The National Book Foundation announced the 2009 National Book Award winners on November 18, 2009. Check out this year’s winners or take a look at the winners from previous years to find some great reading material.
Let the Great World Spin
By Colum McCann
McCann offers a dazzling and hauntingly rich vision of the loveliness, pain, and mystery of life in New York City in the 1970s.
The First Tycoon: The Epic Life of Cornelius Vanderbilt
By T. J. Stiles
From the award-winning author of Jesse James: Last Rebel of the Civil War comes an authoritative look at the life of Cornelius Vanderbilt – the complex and combative man whose genius and force of will gave birth to modern capitalism.
Learn all about the business of real estate in these books at the Library.
Creating and Growing Real Estate Wealth: The 4 Stages to a Lifetime of Success
By William Poorvu
Drawing on his personal experience – and hundreds of interviews with many of the most successful real estate investors and entrepreneurs – Poorvu illuminates every stage of "life" in real estate: creating wealth, growing it, and managing it successfully.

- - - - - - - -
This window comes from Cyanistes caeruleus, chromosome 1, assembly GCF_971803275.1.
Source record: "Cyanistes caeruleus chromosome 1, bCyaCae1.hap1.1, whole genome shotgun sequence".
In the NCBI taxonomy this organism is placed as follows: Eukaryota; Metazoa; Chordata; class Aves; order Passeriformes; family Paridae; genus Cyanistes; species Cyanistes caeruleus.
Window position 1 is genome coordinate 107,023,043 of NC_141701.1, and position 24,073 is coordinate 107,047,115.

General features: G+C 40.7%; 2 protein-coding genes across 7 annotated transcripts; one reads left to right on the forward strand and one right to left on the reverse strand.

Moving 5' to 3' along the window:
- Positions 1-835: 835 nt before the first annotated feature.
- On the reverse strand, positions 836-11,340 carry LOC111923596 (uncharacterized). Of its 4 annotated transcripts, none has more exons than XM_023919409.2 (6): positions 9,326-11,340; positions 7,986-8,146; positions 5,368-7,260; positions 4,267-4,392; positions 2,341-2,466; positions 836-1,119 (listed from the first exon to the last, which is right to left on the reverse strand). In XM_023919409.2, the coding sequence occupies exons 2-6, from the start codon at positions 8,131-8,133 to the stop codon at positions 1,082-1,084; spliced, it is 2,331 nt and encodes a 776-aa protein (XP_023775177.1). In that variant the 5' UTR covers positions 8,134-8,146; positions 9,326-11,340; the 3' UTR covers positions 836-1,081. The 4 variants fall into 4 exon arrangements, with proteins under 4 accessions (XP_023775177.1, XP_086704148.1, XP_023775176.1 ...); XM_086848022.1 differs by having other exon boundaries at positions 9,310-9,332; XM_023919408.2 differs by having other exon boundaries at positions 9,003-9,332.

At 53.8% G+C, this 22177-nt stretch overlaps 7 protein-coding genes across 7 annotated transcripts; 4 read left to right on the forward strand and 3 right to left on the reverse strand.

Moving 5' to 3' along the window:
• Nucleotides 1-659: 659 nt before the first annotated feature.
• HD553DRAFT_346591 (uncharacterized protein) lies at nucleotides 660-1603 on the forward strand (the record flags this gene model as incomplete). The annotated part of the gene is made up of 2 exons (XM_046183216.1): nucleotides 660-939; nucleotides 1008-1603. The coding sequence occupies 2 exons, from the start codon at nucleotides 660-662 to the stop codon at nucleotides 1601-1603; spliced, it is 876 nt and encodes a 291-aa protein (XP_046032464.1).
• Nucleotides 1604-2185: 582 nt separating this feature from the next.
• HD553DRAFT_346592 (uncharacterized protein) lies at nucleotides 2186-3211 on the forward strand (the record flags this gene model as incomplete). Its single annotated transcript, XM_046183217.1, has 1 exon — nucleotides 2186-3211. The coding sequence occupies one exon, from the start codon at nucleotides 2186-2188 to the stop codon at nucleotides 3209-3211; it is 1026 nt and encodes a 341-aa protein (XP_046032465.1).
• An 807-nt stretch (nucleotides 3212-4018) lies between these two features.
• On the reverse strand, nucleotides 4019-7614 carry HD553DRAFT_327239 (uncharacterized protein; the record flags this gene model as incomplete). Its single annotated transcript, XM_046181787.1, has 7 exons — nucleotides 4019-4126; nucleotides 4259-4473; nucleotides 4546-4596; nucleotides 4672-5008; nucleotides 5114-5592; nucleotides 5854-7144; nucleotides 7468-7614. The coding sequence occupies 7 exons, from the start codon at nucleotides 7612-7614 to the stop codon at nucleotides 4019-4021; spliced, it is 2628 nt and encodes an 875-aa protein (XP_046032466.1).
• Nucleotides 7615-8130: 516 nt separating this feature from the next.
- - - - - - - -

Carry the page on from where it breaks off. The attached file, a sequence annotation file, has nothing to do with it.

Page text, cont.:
The Real Estate Game: The Intelligent Guide to Decision-Making and Investment
By William Poorvu with Jeffrey L. Cruikshank
The Real Estate Game is a comprehensive guide to successful real estate investment from one of the masters in the field. Drawing upon four decades of experience developing, owning, and managing properties and on almost thirty years of teaching at the Harvard Business School, William J. Poorvu offers an insider's perspective on how to make smart decisions about real estate.
President James K. Polk was responsible for America’s second largest expansion, including parts of Colorado, Arizona, New Mexico, and Wyoming, as well as all of California, Nevada, and Utah, as part of the Treaty of Guadalupe Hidalgo, ending the Mexican War (1846-48). These books include biographies of Polk and histories of the Mexican War.
James K. Polk
A Country of Vast Designs: James K. Polk, the Mexican War and the Conquest of the American Continent